When many pregnant mamas think of their labor plan I’m sure they have many of the same basics.
  • goal: healthy baby
  • process: fast and easy if we’re lucky
  • route: vaginal delivery
There aren’t many mothers I know who have voluntarily chosen to have a cesarean delivery with no precipitating factors (ie health risk to mom or baby). If I’m being honest there aren’t many mothers I know that even truly consider the idea of a c-section.
Of course we know they happen, heck it might have even happened to our own mother if you’re like me, but the idea of actually having a c-section isn’t one we regularly think of.
For example, when looking at the healing process for post delivery, did you look up the healing for post cesarean birth or just for vaginal delivery?
I thought so.
Don’t worry I’m not judging because I didn’t either.

Typically “consider the idea of a c-section” means just that, “consider it” but don’t let it ponder in your mind for too long.     

Somewhere between your second and third trimester your doctor or midwife will ask you for your birth plan.
If they’re anything like mine was, they’ll ask the basic questions:

  • Who do you want in the room?
  • Do you want drugs?
  • Dad do you want to cut the cord?
And other questions along that line.
But aside from the “I want you to also consider the fact you may have to have a c- section”, my doctor didn’t really elaborate much more on what that meant.
And if you ask me, I think she should have.

You may have heard me say it before, but while planning my birth plan and reading countless baby books I never really sat with the idea of having to have a c- section.
When it came to those points in the book I’d skim through or foolishly skip them all together. In my mind if I did everything I needed to do to prepare for this birth then there was no possible way I would have to have a cesarean delivery.
I read the natural birthing books.
I went to the birthing classes.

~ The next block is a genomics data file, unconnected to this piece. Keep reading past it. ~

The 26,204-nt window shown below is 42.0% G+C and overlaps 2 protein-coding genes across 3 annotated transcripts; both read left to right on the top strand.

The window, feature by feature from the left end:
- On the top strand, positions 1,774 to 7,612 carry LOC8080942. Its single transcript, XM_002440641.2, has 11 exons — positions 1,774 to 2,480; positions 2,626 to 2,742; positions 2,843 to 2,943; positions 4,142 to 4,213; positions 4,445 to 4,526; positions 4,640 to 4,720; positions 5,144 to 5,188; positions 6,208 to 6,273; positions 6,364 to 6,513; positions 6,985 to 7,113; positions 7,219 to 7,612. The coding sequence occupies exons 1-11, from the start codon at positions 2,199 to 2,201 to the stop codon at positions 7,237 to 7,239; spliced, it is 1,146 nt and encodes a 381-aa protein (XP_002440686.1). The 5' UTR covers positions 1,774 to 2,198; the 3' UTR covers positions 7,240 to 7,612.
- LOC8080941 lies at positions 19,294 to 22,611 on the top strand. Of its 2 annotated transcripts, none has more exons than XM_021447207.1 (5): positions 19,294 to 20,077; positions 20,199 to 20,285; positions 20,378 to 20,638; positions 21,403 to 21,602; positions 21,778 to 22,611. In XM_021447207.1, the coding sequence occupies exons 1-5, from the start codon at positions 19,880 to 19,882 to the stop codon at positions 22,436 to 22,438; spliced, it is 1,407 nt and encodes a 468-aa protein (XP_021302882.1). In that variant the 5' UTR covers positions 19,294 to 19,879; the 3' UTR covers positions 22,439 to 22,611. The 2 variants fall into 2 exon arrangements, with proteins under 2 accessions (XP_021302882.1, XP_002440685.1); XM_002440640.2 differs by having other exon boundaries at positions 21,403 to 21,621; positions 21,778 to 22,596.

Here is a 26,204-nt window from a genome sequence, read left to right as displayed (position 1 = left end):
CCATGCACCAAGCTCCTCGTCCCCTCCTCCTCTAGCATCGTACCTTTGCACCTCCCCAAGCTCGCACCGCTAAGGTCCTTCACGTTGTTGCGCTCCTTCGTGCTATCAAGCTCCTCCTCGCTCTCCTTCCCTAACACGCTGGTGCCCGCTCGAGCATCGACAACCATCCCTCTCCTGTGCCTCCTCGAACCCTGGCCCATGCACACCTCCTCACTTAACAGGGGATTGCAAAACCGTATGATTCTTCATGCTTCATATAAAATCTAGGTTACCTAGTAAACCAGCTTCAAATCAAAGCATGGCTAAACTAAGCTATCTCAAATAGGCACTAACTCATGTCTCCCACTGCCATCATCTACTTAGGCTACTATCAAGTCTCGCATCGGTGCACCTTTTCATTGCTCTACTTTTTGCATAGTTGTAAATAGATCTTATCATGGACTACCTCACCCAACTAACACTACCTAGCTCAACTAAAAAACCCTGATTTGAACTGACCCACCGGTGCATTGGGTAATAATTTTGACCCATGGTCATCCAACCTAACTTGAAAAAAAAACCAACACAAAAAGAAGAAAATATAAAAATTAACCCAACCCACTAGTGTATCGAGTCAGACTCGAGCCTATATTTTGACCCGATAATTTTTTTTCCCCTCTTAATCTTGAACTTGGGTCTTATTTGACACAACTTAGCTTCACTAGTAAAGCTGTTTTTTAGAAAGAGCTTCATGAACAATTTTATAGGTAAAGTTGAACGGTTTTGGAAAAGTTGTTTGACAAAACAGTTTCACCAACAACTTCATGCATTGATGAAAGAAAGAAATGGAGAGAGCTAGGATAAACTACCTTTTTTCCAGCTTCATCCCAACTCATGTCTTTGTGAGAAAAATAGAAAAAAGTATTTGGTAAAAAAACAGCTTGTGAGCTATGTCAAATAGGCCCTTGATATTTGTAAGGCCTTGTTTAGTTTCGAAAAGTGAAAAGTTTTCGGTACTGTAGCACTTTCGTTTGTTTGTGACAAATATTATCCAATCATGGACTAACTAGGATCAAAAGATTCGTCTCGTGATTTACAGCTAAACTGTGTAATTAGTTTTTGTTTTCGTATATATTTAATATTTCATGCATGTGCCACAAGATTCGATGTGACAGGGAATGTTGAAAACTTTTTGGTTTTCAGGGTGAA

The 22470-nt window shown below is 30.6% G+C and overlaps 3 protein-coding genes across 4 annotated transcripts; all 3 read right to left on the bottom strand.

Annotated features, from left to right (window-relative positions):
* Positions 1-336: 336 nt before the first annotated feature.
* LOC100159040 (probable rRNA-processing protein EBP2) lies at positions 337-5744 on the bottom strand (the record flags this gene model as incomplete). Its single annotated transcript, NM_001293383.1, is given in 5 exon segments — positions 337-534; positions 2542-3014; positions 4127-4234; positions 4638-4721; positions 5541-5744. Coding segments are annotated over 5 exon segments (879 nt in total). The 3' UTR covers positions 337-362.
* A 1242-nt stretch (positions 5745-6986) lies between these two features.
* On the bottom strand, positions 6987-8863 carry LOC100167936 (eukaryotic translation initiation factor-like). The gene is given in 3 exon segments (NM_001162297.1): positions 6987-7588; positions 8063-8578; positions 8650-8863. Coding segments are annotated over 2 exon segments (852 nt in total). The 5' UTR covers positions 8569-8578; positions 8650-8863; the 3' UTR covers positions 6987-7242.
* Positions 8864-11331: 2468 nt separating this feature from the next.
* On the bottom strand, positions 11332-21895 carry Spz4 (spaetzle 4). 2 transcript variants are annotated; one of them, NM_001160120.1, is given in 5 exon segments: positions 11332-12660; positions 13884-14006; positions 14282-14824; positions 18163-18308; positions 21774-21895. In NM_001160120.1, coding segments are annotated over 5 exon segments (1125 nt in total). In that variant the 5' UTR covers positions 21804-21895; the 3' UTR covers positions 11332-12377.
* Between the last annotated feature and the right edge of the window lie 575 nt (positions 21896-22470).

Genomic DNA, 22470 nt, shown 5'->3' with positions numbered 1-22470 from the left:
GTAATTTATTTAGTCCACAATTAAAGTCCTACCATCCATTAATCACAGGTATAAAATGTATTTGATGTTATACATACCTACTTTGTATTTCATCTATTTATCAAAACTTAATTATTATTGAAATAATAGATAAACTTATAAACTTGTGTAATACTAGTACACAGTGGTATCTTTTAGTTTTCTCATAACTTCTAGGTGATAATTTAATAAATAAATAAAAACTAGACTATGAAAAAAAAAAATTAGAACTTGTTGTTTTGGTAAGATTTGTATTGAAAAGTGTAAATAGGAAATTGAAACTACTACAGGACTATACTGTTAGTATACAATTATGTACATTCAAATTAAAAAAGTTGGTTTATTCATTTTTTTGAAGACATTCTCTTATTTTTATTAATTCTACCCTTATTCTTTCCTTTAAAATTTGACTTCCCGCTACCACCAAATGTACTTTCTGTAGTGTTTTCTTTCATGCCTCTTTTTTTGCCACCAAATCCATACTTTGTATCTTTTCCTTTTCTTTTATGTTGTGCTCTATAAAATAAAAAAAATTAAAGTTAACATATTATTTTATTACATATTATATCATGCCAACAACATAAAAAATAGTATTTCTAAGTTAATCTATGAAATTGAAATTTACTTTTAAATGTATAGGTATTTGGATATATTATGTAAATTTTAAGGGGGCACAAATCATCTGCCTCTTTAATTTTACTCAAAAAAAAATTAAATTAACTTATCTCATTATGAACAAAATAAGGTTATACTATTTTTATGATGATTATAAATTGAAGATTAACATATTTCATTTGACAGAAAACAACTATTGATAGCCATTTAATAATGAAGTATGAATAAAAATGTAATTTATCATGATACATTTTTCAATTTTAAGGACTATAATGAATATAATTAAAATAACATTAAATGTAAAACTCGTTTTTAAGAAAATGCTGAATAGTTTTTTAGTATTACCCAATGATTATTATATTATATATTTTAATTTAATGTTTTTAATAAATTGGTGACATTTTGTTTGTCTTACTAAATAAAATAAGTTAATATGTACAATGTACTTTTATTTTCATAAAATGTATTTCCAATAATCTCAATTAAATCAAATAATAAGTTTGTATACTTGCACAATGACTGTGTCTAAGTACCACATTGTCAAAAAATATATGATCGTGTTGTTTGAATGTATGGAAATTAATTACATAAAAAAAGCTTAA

I even practiced some hypnotherapy.

But the reality was none of those things stopped me from having a cesarean birth.

The CDC reports that in the year 2018 almost 31.9% of births were reported c-section deliveries.
I don’t know about you, but this seems like a pretty high number to me.  That’s over 1/4 of all deliveries.
And the reality is, in that pre-delivery phase it just isn’t talked about enough.

So for all my pregnant mamas, here’s 3 ways I would have looked at my birth plan differently.
  1. Prepare for anything. Notice, I did not say PLAN for anything I said prepare. It’s easy to have the thought in your mind and dismiss it, but it’s another to actually put things in place for it. Research what you might need if you happen to have a c-section. My top picks would be a tummy band, low bed height/high bedside bassinet and some household activities ready to go since you can’t drive for 3-4 weeks post surgery.
  2. Write down the alternative birth plan as well. Again putting things IN place. When I got rushed to the surgery room my midwife had NO idea the things I’d want for a c- section because I hadn’t written it down for her. I would have added: slight delayed cord clamping (even with a c-section), skin to skin immediately with mom (not taken to the side so only dad can see while I’m still stuck on the table), and definitely would have added a clear tarp covering so I could see the baby coming out (hey what can I say, the nurse in me was very intrigued).
  3. Work through your emotions. This one is a prep action and not a full “do” action because it’s hard to fully prepare for something you’ve never had happen. However, my emotions toward a c-section was very present. I didn’t want to talk about it, hence me not reading those parts of the book. Had I spent some time working through and journaling my true fears and dislikes with c-sections it might have prepared me more for the during and after part of the delivery process.

As we all have heard before, the way your baby comes out has no determination on you as a mother.

So if  c- section is not in your plans, great! Do everything you can to prepare your body for vaginal delivery, but don’t ignore reality.  Preparing your mind for the “just in case” c- section is just as important as preparing your body.

Ask the right questions, buy the right things and prepare yourself for delivery!

You’re having a baby mama, no matter how he/she comes into this world remember:

You’re body is opening up to give life and that is the greatest act of sacrifice there is.

Take care of you too mama,
Aysia B.